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<tr><td align=right>Name:</td><td align=left><b><font color=black>Nathan</font></b></td></tr>
<tr><td align=right>Extension:</td><td align=left><b>222</b></td></tr>

I have the above HTML glob of text (can't be changed) and I'd like a regular expression that returns 3 capturing groups, the label (Name|Extension) the font color (black|red) and the data (\w+).

I'm having some trouble returning capture group 2, the font color. As you can see, it's not present on the "Extension" row of the table, so I've made the capture group optional. When I do that, it's not matching at all on the first row. I've tried fiddling a lot with trial and error of a bunch of different combinations of quantifiers, but I still can't get the result I'm looking for.

Here's the pattern I have so far: (Name|Extension):.*?(?:<font color=(black|red)>)?.*?>(\w+)

I believe the .*? is consuming what would be the optional capture group and only matching the 1st and 3rd group. If someone could explain to me where I've gone wrong, that would be great.

Edit: As someone who is trying to learn more about regular expressions, I would appreciate it if people could interpret the data I have above as immutable text rather than HTML.

share|improve this question
Don't use regular expressions to check HTML. Use a HTML parser like jsoup – Luiggi Mendoza Oct 2 '12 at 2:20
@LuiggiMendoza Thanks, excellent link but unfortunately I do not have creative control over the application and adding new dependencies is something I am unable to do. – Nathan Oct 2 '12 at 2:26
There must be some way to use jsoup or another parser. The last thing to do could be creating your own parser, but believe me: it will be a hell if you do this with regular expressions. – Luiggi Mendoza Oct 2 '12 at 2:28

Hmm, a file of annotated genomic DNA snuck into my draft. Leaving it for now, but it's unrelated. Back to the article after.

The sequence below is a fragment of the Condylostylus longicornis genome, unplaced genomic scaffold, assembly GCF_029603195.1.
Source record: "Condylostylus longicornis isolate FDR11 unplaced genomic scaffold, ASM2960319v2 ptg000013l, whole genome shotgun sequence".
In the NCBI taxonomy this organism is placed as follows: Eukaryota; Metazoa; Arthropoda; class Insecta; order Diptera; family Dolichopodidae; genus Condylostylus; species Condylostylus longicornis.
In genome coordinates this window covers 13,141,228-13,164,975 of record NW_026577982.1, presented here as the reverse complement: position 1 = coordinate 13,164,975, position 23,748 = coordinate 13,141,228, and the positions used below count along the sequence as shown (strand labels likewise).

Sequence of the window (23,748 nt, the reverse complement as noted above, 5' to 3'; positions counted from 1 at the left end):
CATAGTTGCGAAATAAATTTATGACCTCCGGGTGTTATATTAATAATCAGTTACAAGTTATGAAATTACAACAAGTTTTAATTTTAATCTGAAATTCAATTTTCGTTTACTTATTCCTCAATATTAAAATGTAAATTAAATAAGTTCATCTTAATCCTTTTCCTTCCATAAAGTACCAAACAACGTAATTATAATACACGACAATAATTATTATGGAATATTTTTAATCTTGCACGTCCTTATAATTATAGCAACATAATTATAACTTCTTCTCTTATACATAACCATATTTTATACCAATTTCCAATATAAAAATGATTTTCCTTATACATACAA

@LuiggiMendoza I understand your sentiment, but unfortunately it's not something I can control. Let's just assume I am only trying accomplish this using regular expressions. I have removed the java tag, hopefully that makes things clearer. – Nathan Oct 2 '12 at 2:34
It's not a sentiment, it is demonstrated that you should use a parser and not regex: Parsing Html The Cthulhu Way‌​. If you still look how to do this using regex, I wish you good luck and lot of coffee. – Luiggi Mendoza Oct 2 '12 at 2:37
up vote 2 down vote accepted

The problem is the reluctant quantifiers. The first .*? consumes nothing at first, allowing the next part of the regex to try matching the FONT tag right after the :. It doesn't find one, but that's okay because that part's optional. Then the second .*? takes over, consuming only as much as it has to until the >(\w+) can match. So if there is a FONT tag, it's getting matched by the second .*?, not by the optional group as you intended.

But don't bother making the quantifiers greedy; it might work, but more likely it will just fail less efficiently. Try this instead:

<td[^>]*>(Name|Extension):</td><td[^>]*><b>(?:<font color=(black|red)>)?([^<]*)<